Innovative merchandising strategies: Woolworth’s was known for its innovative merchandising strategies, which helped the company to stand out from its competitors. For example, Woolworth’s was one of the first retailers to introduce the concept of self-service, which allowed customers to browse and select merchandise on their own, rather than having to rely on a salesperson.
Wide product selection: Woolworth’s offered a wide selection of products, including household goods, clothing, toys, and food items, which appealed to a broad range of customers. The company was able to keep prices low by purchasing products in large quantities and passing on the savings to customers.
Aggressive expansion: Woolworth’s was one of the first retail chains to adopt a franchise model, which allowed the company to rapidly expand its operations across the United States and around the world. By the 1920s, Woolworth’s had thousands of stores in countries around the world.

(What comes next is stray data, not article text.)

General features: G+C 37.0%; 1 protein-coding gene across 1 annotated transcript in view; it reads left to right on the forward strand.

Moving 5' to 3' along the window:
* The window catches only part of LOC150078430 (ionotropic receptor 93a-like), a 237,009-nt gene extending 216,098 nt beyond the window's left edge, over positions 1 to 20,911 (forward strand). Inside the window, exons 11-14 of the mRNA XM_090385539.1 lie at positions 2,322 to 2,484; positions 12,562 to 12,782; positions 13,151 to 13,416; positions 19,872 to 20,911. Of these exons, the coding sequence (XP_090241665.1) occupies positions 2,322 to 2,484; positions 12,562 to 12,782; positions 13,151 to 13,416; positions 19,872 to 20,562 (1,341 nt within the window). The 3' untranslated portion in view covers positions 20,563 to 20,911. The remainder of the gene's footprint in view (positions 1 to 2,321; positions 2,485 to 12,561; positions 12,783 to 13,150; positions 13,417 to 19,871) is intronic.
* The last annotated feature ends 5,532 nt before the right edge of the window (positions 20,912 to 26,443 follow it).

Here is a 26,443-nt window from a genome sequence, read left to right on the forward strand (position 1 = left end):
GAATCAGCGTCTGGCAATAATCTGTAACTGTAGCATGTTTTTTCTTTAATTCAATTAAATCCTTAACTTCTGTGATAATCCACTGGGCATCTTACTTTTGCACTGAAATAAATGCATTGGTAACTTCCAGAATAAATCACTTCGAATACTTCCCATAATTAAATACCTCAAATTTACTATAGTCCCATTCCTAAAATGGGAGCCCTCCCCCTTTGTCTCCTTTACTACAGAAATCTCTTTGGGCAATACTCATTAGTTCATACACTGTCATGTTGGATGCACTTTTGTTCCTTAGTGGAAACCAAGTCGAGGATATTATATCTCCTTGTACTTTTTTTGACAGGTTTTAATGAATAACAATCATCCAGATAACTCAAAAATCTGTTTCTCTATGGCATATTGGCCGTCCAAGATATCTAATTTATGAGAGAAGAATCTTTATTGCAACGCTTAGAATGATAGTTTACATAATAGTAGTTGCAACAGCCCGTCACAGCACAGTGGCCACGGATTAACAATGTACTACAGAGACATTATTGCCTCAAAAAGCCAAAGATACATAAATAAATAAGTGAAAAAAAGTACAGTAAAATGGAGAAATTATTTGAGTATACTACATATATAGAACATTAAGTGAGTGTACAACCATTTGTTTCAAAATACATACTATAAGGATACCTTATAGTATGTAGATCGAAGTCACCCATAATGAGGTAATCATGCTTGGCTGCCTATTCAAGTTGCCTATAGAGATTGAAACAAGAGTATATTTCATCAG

Emphasis on customer service: Woolworth’s placed a strong emphasis on customer service, and the company trained its employees to be friendly and helpful to customers. This helped to create a positive shopping experience for customers, which encouraged them to return to Woolworth’s stores.
Affordable pricing: Woolworth’s was known for its low prices, which made its products accessible to a wide range of customers. The company’s commitment to keeping prices low helped to build customer loyalty and attract new customers.
Overall, Woolworth’s success can be attributed to a combination of innovative merchandising strategies, wide product selection, aggressive expansion, emphasis on customer service, and affordable pricing. These factors helped Woolworth’s to stand out from its competitors and become one of the most successful retail chains of its time.
A Monument to Its Success
The Woolworth Building was built between 1910 and 1913 in New York City. It was designed by architect Cass Gilbert in the neo-Gothic style, and was commissioned by Frank W. Woolworth, the founder of the F.W. Woolworth Company.
At the time of its completion in 1913, the Woolworth Building was the tallest building in the world, standing at 792 feet (241 meters) tall. It held this title until it was surpassed by the Chrysler Building in 1930.
The construction of the Woolworth Building was financed entirely by Frank W. Woolworth himself, who paid for the building in cash. Woolworth reportedly paid $13.5 million (equivalent to approximately $340 million in 2021) to build the skyscraper, which was a significant sum at the time.